A follow-up to Capcom’s Lost Planet : Extreme Condition, Lost Planet 2 is a third person shooter that takes place again on E.D.N. III ten years after the story line of the first title. We ran the game’s DX11 mode which makes heavy use of DX11 Tessellation and Displacement mapping and soft shadows. There are also areas of the game that make use of DX11 DirectCompute for things like wave simulation in areas with water. This is one game engine that looks significantly different in DX11 mode when you compare certain environmental elements and character rendering in its DX9 mode versus DX11. We used the Test B option built into the benchmark tool with all graphics options set to their High Quality values.

Lost Planet 2 shows the same performance trend as 3DMark 11. The highest clocked GeForce GTX 680 cards are the fastest here, trailed very closely behind by the factory overclocked GeForce GTX 670 cards. The Radeons trail the GeForces in every instance, save for the reference GeForce GTX 670 to Radeon HD 7970 GHz Edition comparison at 2560x1600, where the Radeon comes out slightly ahead.

Just Cause 2
DX10.1 Gaming Performance


Just Cause 2

Just Cause 2 was released in March '10, from developers Avalanche Studios and Eidos Interactive. The game makes use of the Avalanche Engine 2.0, an updated version of the similarly named original. It is set on the fictional island of Panau in southeast Asia, and you play the role of Rico Rodriquez. We benchmarked the graphics cards in this article using one of the built-in demo runs called Concrete Jungle. The test results shown here were run at various resolutions and settings. This game also supports a few CUDA-enabled features, but they were left disabled to keep the playing field level, since AMD's cards can't use them.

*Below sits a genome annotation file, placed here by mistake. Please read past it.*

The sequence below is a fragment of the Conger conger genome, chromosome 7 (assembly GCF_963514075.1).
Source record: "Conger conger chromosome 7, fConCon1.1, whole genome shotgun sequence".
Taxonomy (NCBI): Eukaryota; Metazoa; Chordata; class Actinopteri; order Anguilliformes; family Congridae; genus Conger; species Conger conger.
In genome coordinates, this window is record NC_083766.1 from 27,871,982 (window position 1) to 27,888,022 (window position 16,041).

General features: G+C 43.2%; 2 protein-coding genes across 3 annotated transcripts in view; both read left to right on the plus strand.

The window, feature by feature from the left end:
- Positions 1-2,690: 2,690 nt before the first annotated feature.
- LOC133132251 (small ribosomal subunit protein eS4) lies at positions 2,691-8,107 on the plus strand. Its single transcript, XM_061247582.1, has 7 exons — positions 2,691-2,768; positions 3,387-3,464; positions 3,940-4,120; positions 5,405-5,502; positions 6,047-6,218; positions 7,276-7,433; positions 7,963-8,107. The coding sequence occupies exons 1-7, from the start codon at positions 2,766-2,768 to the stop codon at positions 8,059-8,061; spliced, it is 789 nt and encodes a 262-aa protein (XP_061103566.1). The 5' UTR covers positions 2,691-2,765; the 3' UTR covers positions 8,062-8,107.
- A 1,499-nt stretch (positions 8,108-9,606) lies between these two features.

Just Cause 2 is the first game test that shows a somewhat different performance trend. The Radeon HD 7970GHz Edition is the second fastest card of the bunch and trails only the Asus GeForce GTX 680 Direct CU II TOP at the lower resolution. At the higher resolution, the Radeon HD 7970 GHz Edition trails all of the factory overclocked GeForces, however. And as is expected, the highest clocked cards turn in the best overall performance.
 
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Metro 2033 Performance

Metro 2033
DirecX11 Gaming Performance


Metro 2033

Metro 2033 is your basic post-apocalyptic first person shooter game with a few rather unconventional twists. Unlike most FPS titles, there is no health meter to measure your level of ailment, but rather you’re left to deal with life, or lack thereof, more akin to the real world with blood spatter on your visor and your heart rate and respiration level as indicators. The game is loosely based on a novel by Russian Author Dmitry Glukhovsky. Metro 2003 boasts some of the best 3D visuals on the PC platform and includes a DX11 rendering mode that makes use of advanced depth of field effects and character model tessellation for increased realism. This title also supports NVIDIA PhysX technology for impressive in-game physics effects. We tested the game at resolutions of 1920x1200 and 2560x1600 with adaptive anti-aliasing and in-game image quality options set to their High Quality mode, with DOF effects disabled.